Not laying again the foundation - Not laying down - as one does a foundation for an edifice. The idea is, that they were not to begin and build all this over again. They were not to make it necessary to lay down again the very cornerstones, and the foundations of the edifice, but since these were laid already, they were to go on and build the superstructure and complete the edifice.

Of repentance from dead works - From works that cause death or condemnation; or that have no vitality or life. The reference may be either to those actions which were sinful in their nature, or to those which related to the forms of religion, where there was no spiritual life. This was the character of much of the religion of the Jews; and conversion to the true religion consisted greatly in repentance for having relied on those heartless and hollow forms. It is possible that the apostle referred mainly to these, as he was writing to those who had been Hebrews. When formalists are converted, one of the first and the main exercises of their minds in conversion, consists in deep and genuine sorrow for their dependence on those forms. Religion is life; and irreligion is a state of spiritual death, (compare the notes on Ephesians 2:1), whether it be in open transgression, or in false and hollow forms of religion. The apostle has here stated what is the first element of the Christian religion. It consists in genuine sorrow for sin, and a purpose to turn from it; see the note on Matthew 3:2.

And of faith toward God - see the note on Mark 16:16. This is the second element in the Christian system. Faith is everywhere required in order to salvation, but it is usually faith "in the Lord Jesus" that is spoken of; see Acts 20:21. Here, however, faith "in God" is particularly referred to. But there is no essential difference. It is faith in God in regard to his existence and perfections, and to his plan of saving people. It includes, therefore, faith in his message and messenger, and thus embraces the plan of salvation by the Redeemer. There is but one God - "the God and Father of our Lord Jesus Christ;" and he who believes in the true God believes in him as Father, Son, and Holy Spirit; the Author of the plan of redemption, and the Saviour of lost people. No one can believe "in the true God" who does not believe in the Saviour; compare John 5:23; John 17:3. He who supposes that he confides "in any other" God than the Author of the Christian religion, worships a being of the imagination as really as though he bowed down to a block of wood or stone. If Christianity is true, there is no such God as the infidel professes to believe in, any more than the God of the Brahmin has an existence. To believe "in God," therefore, is to believe in him as he "actually exists" - as the true God - the Author of the great plan of salvation by the Redeemer. It is needless to attempt to show that faith in the true God is essential to salvation. How can he be saved who has no "confidence" in the God that made him?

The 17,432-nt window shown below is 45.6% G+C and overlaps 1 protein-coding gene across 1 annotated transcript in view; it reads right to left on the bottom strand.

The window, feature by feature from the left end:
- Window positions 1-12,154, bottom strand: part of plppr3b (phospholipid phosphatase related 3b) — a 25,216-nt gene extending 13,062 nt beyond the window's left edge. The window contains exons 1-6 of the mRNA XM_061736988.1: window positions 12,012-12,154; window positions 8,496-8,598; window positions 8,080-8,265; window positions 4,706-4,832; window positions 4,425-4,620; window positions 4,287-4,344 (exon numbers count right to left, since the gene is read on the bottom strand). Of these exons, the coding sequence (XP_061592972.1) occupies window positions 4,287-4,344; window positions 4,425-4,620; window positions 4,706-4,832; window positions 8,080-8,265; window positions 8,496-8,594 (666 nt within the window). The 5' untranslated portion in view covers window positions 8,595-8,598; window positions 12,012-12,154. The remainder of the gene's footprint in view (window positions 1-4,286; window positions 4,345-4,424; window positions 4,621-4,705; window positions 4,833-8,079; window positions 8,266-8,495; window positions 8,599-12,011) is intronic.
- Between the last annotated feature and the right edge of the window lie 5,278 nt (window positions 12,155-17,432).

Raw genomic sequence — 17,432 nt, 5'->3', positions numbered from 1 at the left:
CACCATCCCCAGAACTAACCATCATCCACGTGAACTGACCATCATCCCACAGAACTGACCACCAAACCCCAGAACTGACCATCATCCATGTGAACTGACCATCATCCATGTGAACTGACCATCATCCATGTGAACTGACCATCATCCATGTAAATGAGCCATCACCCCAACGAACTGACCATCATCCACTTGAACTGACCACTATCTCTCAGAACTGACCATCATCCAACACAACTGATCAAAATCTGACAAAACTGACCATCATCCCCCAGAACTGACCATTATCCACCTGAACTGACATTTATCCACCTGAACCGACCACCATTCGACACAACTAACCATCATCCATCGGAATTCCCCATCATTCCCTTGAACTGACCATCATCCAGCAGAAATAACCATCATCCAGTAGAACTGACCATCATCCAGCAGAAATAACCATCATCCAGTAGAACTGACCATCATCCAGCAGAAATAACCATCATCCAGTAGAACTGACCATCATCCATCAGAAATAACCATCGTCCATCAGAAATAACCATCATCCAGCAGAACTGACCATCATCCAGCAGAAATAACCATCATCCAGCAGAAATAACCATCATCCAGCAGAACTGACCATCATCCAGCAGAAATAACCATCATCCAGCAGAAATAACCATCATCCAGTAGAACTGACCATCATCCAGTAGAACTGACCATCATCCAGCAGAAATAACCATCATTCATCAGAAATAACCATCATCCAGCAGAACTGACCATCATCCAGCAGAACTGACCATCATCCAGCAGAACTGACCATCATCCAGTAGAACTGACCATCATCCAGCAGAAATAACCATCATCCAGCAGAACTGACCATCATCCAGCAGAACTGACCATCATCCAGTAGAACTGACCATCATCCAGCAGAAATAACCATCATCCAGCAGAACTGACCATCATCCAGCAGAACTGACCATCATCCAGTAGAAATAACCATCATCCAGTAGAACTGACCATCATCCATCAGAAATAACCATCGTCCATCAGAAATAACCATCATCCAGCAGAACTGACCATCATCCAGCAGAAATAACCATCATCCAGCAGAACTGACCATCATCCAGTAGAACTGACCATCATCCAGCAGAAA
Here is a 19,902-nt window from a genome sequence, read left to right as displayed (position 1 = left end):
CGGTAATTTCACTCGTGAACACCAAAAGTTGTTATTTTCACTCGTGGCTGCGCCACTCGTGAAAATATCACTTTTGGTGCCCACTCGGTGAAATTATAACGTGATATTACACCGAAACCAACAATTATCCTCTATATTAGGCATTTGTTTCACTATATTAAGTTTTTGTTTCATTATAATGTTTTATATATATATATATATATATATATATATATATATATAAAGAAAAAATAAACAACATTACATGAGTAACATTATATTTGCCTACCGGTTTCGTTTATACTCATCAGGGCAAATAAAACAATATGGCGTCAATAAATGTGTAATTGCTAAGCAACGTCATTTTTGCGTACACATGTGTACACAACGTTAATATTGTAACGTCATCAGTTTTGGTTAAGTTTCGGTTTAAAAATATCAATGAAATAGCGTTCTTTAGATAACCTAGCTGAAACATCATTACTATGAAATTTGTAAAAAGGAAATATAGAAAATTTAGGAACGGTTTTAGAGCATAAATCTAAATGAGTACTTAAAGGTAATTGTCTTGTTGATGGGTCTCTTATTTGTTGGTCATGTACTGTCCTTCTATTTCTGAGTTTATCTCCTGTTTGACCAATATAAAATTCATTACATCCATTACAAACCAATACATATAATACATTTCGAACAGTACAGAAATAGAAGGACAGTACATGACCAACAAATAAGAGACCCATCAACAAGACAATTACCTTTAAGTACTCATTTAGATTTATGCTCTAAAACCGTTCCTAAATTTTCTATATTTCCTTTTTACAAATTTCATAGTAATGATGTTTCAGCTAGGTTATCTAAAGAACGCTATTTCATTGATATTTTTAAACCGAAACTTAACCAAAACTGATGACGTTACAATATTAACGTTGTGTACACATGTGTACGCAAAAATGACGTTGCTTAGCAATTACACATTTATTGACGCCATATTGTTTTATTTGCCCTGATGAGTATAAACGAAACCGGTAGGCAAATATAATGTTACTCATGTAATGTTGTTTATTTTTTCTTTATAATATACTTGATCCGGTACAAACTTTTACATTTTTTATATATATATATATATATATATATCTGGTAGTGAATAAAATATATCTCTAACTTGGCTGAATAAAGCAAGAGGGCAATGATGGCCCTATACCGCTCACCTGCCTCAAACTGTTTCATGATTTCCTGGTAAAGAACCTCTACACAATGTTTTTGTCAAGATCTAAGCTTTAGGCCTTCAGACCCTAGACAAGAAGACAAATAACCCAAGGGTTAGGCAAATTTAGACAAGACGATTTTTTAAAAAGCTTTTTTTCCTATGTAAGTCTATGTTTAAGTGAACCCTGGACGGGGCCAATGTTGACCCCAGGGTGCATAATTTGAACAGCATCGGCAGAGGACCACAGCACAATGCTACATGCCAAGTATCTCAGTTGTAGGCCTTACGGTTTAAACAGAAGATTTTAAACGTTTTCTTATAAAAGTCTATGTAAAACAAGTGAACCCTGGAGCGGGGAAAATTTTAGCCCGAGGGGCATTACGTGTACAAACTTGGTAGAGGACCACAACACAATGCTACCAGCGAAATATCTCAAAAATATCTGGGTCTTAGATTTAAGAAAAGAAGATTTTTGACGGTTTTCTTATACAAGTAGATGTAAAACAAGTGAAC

CHAPTER 6

Heb 6:1-14. Warning against Retrograding, Which Soon Leads to Apostasy; Encouragement to Steadfastness from God's Faithfulness to His Word and Oath.

1. Therefore—Wherefore: seeing that ye ought not now to be still "babes" (Heb 5:11-14).

leaving—getting further forward than the elementary "principles." "As in building a house one must never leave the foundation: yet to be always laboring in 'laying the foundation' would be ridiculous" [Calvin].

the principles of the doctrine—Greek, "the word of the beginning," that is, the discussion of the "first principles of Christianity (Heb 5:12).

let us go on—Greek, "let us be borne forward," or "bear ourselves forward"; implying active exertion: press on. Paul, in teaching, here classifies himself with the Hebrew readers, or (as they ought to be) learners, and says, Let us together press forward.

perfection—the matured knowledge of those who are "of full age" (Heb 5:14) in Christian attainments.

foundation of—that is, consisting in "repentance."